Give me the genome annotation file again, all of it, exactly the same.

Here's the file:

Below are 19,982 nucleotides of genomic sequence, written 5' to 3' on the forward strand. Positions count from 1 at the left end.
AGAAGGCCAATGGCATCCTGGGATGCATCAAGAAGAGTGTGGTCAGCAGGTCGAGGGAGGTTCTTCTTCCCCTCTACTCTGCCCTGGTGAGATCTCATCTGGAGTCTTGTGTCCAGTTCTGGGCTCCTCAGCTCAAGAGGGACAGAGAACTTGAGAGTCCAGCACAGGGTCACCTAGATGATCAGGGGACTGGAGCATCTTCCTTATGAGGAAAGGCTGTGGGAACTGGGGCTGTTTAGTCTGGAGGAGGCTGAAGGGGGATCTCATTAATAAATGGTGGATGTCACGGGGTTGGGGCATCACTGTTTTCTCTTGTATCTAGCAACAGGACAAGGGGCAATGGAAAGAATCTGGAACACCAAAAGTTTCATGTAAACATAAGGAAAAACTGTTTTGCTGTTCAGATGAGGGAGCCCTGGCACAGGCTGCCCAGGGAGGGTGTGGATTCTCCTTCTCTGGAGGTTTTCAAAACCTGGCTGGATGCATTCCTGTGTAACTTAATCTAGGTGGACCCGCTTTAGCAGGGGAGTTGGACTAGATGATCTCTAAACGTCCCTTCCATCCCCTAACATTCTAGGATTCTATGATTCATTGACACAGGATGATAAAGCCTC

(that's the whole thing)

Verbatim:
Below are 19,982 nucleotides of genomic sequence, written 5' to 3' on the forward strand. Positions count from 1 at the left end.
AGAAGGCCAATGGCATCCTGGGATGCATCAAGAAGAGTGTGGTCAGCAGGTCGAGGGAGGTTCTTCTTCCCCTCTACTCTGCCCTGGTGAGATCTCATCTGGAGTCTTGTGTCCAGTTCTGGGCTCCTCAGCTCAAGAGGGACAGAGAACTTGAGAGTCCAGCACAGGGTCACCTAGATGATCAGGGGACTGGAGCATCTTCCTTATGAGGAAAGGCTGTGGGAACTGGGGCTGTTTAGTCTGGAGGAGGCTGAAGGGGGATCTCATTAATAAATGGTGGATGTCACGGGGTTGGGGCATCACTGTTTTCTCTTGTATCTAGCAACAGGACAAGGGGCAATGGAAAGAATCTGGAACACCAAAAGTTTCATGTAAACATAAGGAAAAACTGTTTTGCTGTTCAGATGAGGGAGCCCTGGCACAGGCTGCCCAGGGAGGGTGTGGATTCTCCTTCTCTGGAGGTTTTCAAAACCTGGCTGGATGCATTCCTGTGTAACTTAATCTAGGTGGACCCGCTTTAGCAGGGGAGTTGGACTAGATGATCTCTAAACGTCCCTTCCATCCCCTAACATTCTAGGATTCTATGATTCATTGACACAGGATGATAAAGCCTC